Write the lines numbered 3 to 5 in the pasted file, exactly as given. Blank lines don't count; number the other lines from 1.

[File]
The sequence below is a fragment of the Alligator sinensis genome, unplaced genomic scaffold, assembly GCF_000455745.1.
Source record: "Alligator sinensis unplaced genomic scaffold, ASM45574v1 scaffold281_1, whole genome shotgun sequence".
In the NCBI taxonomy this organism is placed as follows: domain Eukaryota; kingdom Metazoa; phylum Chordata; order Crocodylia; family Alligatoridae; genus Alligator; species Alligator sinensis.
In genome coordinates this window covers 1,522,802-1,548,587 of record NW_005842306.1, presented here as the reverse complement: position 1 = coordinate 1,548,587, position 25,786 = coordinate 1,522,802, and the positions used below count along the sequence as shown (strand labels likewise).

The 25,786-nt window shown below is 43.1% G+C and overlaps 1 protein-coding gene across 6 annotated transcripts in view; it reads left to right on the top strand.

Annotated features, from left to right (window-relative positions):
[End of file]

In the NCBI taxonomy this organism is placed as follows: domain Eukaryota; kingdom Metazoa; phylum Chordata; order Crocodylia; family Alligatoridae; genus Alligator; species Alligator sinensis.
In genome coordinates this window covers 1,522,802-1,548,587 of record NW_005842306.1, presented here as the reverse complement: position 1 = coordinate 1,548,587, position 25,786 = coordinate 1,522,802, and the positions used below count along the sequence as shown (strand labels likewise).

The 25,786-nt window shown below is 43.1% G+C and overlaps 1 protein-coding gene across 6 annotated transcripts in view; it reads left to right on the top strand.